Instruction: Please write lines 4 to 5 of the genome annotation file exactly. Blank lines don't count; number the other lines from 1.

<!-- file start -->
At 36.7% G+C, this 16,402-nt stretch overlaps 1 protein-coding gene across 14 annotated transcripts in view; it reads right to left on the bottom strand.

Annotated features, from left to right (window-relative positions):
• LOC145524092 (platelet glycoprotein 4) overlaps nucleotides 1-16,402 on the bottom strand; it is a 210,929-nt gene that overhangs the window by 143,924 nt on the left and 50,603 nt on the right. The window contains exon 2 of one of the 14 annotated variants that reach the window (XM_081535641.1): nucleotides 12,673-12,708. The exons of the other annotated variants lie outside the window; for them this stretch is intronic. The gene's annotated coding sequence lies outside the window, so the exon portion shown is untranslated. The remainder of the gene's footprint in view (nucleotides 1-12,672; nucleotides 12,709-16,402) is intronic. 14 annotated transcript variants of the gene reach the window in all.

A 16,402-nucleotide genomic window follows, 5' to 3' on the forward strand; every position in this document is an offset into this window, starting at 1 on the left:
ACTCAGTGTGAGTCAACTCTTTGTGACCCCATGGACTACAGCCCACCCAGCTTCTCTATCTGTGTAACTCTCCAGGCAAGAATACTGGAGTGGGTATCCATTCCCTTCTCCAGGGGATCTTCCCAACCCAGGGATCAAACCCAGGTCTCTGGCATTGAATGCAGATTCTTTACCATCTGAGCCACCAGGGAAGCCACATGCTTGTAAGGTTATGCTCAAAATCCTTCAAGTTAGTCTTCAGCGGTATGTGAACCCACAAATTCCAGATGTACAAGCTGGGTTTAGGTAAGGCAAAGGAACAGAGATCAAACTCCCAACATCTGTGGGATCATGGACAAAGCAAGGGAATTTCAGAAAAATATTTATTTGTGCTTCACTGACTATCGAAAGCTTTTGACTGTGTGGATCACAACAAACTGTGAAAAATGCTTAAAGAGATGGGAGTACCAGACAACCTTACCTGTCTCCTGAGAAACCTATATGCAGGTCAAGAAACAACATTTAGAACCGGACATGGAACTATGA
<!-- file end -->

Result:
A 16,402-nucleotide genomic window follows, 5' to 3' on the forward strand; every position in this document is an offset into this window, starting at 1 on the left:
ACTCAGTGTGAGTCAACTCTTTGTGACCCCATGGACTACAGCCCACCCAGCTTCTCTATCTGTGTAACTCTCCAGGCAAGAATACTGGAGTGGGTATCCATTCCCTTCTCCAGGGGATCTTCCCAACCCAGGGATCAAACCCAGGTCTCTGGCATTGAATGCAGATTCTTTACCATCTGAGCCACCAGGGAAGCCACATGCTTGTAAGGTTATGCTCAAAATCCTTCAAGTTAGTCTTCAGCGGTATGTGAACCCACAAATTCCAGATGTACAAGCTGGGTTTAGGTAAGGCAAAGGAACAGAGATCAAACTCCCAACATCTGTGGGATCATGGACAAAGCAAGGGAATTTCAGAAAAATATTTATTTGTGCTTCACTGACTATCGAAAGCTTTTGACTGTGTGGATCACAACAAACTGTGAAAAATGCTTAAAGAGATGGGAGTACCAGACAACCTTACCTGTCTCCTGAGAAACCTATATGCAGGTCAAGAAACAACATTTAGAACCGGACATGGAACTATGA